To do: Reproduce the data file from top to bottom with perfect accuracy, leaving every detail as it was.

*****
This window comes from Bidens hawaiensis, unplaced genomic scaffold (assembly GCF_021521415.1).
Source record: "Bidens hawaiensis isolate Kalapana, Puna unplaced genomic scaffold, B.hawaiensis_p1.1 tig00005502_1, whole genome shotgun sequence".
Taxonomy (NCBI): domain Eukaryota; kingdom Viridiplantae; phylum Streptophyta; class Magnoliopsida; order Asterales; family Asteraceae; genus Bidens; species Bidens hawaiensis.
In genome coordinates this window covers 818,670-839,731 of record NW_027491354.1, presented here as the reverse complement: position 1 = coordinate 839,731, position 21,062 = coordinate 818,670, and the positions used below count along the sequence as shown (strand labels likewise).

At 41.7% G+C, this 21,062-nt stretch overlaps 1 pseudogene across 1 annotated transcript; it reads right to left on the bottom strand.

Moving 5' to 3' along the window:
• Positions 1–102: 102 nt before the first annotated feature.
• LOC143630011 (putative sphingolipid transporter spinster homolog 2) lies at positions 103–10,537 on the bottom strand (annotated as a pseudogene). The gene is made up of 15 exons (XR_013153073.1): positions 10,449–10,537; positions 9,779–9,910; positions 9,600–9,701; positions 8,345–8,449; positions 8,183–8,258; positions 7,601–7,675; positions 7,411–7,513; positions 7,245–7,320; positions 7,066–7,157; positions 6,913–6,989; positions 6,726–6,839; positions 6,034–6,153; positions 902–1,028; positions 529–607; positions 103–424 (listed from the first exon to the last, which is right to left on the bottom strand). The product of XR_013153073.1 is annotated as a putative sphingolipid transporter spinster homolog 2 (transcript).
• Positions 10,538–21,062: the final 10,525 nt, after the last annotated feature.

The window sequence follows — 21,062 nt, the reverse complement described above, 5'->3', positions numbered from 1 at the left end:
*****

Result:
This window comes from Bidens hawaiensis, unplaced genomic scaffold (assembly GCF_021521415.1).
Source record: "Bidens hawaiensis isolate Kalapana, Puna unplaced genomic scaffold, B.hawaiensis_p1.1 tig00005502_1, whole genome shotgun sequence".
Taxonomy (NCBI): domain Eukaryota; kingdom Viridiplantae; phylum Streptophyta; class Magnoliopsida; order Asterales; family Asteraceae; genus Bidens; species Bidens hawaiensis.
In genome coordinates this window covers 818,670-839,731 of record NW_027491354.1, presented here as the reverse complement: position 1 = coordinate 839,731, position 21,062 = coordinate 818,670, and the positions used below count along the sequence as shown (strand labels likewise).

At 41.7% G+C, this 21,062-nt stretch overlaps 1 pseudogene across 1 annotated transcript; it reads right to left on the bottom strand.

Moving 5' to 3' along the window:
• Positions 1–102: 102 nt before the first annotated feature.
• LOC143630011 (putative sphingolipid transporter spinster homolog 2) lies at positions 103–10,537 on the bottom strand (annotated as a pseudogene). The gene is made up of 15 exons (XR_013153073.1): positions 10,449–10,537; positions 9,779–9,910; positions 9,600–9,701; positions 8,345–8,449; positions 8,183–8,258; positions 7,601–7,675; positions 7,411–7,513; positions 7,245–7,320; positions 7,066–7,157; positions 6,913–6,989; positions 6,726–6,839; positions 6,034–6,153; positions 902–1,028; positions 529–607; positions 103–424 (listed from the first exon to the last, which is right to left on the bottom strand). The product of XR_013153073.1 is annotated as a putative sphingolipid transporter spinster homolog 2 (transcript).
• Positions 10,538–21,062: the final 10,525 nt, after the last annotated feature.

The window sequence follows — 21,062 nt, the reverse complement described above, 5'->3', positions numbered from 1 at the left end: